- Oldest “citizen” born in the town and still living there although this individual may have lived “away” at times in their life.
- Oldest resident regardless of voter status, place of birth, or length of town residency.
Mr. Dustin relied heavily on Mr. Henry Scannell, a researcher for the Boston Public Library, himself a “Boston Post cane aficionado,” and summarizes as follows:
“Mr. Scannell has been collecting information on the canes for years and along with his assistant in the Microtext section of the Boston Public Library are the best experts available. In Mr. Scannell’s opinion, Option 1 above is the closest to the original intent. Option 2 would be second, but discriminates in a modern world where the majority of Americans do not live in their place of birth. Option 3 is the least desirable because it could include a nursing home resident who had no claim to citizenship in the town where the care facility just happened to be located. Trying to set a length of residency would likewise be arbitrary.
“Therefore: It appears that a bona fide registered voter would be a legitimate “citizen” of the town regardless of where they were born, OR a life-long native resident (registered or not), would both fulfill the original intent of the award.”
At their February, 2007, meeting the Cherryfield Board of Selectmen addressed the latest Boston Post cane dilemma – how to preserve and protect what has now become an object of considerable historic value to the town.
There seems to be no accurate distribution list of the 700 towns in Maine, Massachusetts, New Hampshire, Rhode Island and possibly Vermont, which received the Post canes, but various researchers can account for over 440 canes. The majority of these towns still have their canes and have reacted to the pressures of time in a number of ways. Some towns still award the actual antique to their oldest citizens by whatever definition. Some have chosen to keep their canes on display and instead present an alternative award to the honored recipient; some give a replica and other towns have opted to award certificates. Some say it is for the safety of the valued gold-tipped cane, but others claim it is because there is superstition among the elders that the cane hastens one’s demise.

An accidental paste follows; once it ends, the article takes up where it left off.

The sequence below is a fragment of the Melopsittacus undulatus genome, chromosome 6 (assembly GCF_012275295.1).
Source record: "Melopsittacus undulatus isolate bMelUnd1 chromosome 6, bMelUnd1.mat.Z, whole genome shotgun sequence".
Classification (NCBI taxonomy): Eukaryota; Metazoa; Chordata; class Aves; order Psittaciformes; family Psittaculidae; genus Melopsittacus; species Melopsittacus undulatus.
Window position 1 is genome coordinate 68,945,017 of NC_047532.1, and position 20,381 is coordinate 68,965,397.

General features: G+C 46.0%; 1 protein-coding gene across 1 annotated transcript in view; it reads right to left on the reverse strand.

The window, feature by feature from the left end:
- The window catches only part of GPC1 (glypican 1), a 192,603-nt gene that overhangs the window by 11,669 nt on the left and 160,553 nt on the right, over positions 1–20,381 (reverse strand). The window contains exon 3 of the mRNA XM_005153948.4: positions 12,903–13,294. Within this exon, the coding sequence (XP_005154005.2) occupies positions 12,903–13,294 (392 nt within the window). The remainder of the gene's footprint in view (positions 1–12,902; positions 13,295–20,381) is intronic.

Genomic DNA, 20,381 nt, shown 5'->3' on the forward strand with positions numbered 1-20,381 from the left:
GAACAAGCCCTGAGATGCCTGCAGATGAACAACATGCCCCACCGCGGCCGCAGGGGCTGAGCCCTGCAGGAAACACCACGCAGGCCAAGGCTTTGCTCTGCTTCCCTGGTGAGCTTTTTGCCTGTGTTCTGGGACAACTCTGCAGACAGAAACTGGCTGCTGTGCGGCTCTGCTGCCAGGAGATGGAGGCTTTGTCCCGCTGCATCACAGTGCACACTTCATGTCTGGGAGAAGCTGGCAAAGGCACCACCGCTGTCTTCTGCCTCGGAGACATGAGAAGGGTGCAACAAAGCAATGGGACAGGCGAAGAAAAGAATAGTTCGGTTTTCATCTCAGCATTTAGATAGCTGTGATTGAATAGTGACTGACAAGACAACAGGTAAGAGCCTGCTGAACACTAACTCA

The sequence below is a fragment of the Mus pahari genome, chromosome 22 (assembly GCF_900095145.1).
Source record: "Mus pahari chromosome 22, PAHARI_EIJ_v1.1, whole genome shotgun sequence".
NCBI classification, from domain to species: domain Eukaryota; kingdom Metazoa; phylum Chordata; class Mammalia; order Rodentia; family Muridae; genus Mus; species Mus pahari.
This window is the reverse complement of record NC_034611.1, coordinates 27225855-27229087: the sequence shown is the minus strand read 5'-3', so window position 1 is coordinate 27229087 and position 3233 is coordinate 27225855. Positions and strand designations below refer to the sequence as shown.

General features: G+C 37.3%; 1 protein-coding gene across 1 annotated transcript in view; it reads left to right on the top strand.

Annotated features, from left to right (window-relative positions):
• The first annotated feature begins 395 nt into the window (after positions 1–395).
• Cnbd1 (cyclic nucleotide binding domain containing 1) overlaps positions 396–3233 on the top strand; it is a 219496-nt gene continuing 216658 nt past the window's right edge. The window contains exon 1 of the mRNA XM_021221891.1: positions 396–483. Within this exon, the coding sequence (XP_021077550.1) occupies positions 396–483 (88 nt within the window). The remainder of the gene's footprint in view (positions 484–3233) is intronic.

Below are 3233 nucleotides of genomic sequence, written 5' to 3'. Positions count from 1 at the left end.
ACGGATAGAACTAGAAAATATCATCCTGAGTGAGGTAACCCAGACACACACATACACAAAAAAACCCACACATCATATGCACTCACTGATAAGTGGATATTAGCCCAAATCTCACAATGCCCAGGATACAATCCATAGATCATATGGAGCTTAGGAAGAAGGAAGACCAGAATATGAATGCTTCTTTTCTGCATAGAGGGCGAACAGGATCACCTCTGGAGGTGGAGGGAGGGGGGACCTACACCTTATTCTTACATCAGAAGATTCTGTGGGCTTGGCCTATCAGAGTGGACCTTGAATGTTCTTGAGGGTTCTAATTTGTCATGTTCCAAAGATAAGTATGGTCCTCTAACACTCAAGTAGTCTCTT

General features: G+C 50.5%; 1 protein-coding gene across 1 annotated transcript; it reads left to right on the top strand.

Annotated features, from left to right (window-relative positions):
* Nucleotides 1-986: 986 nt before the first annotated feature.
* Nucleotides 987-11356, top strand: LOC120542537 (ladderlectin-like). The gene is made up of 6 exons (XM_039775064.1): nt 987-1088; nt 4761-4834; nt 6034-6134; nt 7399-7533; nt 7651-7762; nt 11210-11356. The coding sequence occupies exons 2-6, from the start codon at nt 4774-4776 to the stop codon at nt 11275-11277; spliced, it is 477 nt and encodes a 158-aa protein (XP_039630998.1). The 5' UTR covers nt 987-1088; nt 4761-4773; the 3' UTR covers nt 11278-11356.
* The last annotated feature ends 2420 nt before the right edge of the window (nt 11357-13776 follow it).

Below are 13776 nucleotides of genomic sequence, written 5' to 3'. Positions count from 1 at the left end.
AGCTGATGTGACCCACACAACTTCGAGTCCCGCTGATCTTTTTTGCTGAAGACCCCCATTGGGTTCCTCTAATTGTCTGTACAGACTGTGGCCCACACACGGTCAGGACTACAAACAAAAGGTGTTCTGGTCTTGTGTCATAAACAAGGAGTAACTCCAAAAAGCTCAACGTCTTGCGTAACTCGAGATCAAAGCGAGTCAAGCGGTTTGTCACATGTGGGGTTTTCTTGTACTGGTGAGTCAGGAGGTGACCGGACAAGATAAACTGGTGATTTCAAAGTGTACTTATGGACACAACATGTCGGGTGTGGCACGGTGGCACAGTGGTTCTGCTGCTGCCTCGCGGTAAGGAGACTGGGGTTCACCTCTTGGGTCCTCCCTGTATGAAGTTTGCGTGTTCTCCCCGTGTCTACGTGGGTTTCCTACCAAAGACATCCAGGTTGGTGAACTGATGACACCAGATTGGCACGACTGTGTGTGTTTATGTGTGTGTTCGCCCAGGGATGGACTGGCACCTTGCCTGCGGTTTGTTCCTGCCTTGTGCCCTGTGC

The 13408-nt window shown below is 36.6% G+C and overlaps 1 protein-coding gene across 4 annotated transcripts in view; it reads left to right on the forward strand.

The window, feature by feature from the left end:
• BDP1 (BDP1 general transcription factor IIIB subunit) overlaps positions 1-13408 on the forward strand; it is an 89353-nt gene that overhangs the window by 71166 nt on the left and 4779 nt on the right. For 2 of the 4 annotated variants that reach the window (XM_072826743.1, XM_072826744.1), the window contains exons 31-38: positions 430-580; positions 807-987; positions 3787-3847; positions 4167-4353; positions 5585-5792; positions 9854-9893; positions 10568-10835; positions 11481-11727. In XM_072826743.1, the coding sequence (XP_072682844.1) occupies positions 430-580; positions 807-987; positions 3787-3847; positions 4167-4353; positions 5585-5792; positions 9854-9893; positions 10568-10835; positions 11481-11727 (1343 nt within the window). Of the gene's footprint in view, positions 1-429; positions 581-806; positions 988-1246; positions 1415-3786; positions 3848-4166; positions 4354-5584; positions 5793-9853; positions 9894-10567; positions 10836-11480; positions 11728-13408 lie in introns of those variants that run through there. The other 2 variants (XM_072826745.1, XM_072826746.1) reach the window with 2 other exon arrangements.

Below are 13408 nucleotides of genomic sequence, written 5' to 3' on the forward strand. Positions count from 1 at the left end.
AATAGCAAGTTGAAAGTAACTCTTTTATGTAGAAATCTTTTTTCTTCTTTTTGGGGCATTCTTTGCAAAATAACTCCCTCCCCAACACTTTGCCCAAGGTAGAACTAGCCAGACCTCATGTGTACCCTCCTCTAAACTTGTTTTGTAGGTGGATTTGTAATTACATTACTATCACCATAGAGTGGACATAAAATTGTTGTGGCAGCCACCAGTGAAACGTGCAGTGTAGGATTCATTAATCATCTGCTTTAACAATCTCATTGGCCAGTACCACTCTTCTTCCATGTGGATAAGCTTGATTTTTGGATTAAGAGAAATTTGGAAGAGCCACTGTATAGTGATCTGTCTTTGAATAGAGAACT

It was decided to place the original Cherryfield Boston Post cane in the custodianship of the Cherryfield-Narraguagus Historical Society, who will also be responsible for keeping track of who should have the award. The Society plans to keep it on permanent display in their new home on River Road along with a full history of the cane and its recipients.
AN INCOMPLETE HISTORY OF THE
BOSTON POST CANE IN CHERRYFIELD
Cherryfield received one of the canes and awarded it to Emory S. Wilson, age 86. He was born in Steuben on September 31, 1823, and died on February 17, 1911 in Cherryfield. He was the son of Mark Wilson and Sally Small.
The following persons were known to subsequently hold the cane during the periods indicated if known:
Jacob T. Campbell
Emery Small Wilson
Nathan C. Tucker had the honor of receiving the cane, but it is not known how long he held this honor. He died July 2, 1922, at the age of 86. He was born in Cherryfield August 27, 1836, and married Sarah Ann Shaw, a teacher, of Milbridge on Nov. 7, 1871. They had four children: Ralph, Bessie, Blanche, and Roy. (Contributed by Esther Marchand)
|Alma Torrey||1976-May, 1979|
|Walter Farren||+/- 1981 – June, 1984||Age +/- 100|
|Grace Ramsdall||– 1987||Age 96|
|Anna Grant||– 1989|
|Horace Tucker||– March, 1990|
|Frank “Guy” Morse||May, 1990 – Oct. 1990||Age 93|
|Howard Strout||1991- July, 1993||Age 94|
|Arthur Grant||1993 – November, 1993||Age 94|
|Coris Sproul||January, 1994 – Refused it.||Age 92|
|Crystal Turnball||April, 1994 –||Age 97|
|Richard Newton||1996 – 2004||Age 92|
|Edson “Ted” Schoppee||2004 – October, 2005||Age 94|
Obviously there are many gaps to be filled, but it is felt that when the effort can be made, a thorough examination of the minutes of the meetings of the Cherryfield Selectmen will yield a complete record. Any persons with information regarding former recipients of the Cherryfield Boston Post cane should contact Cherryfield-Narraguagus Historical Society President Kathy Upton at 546-2076.
— Burni Andres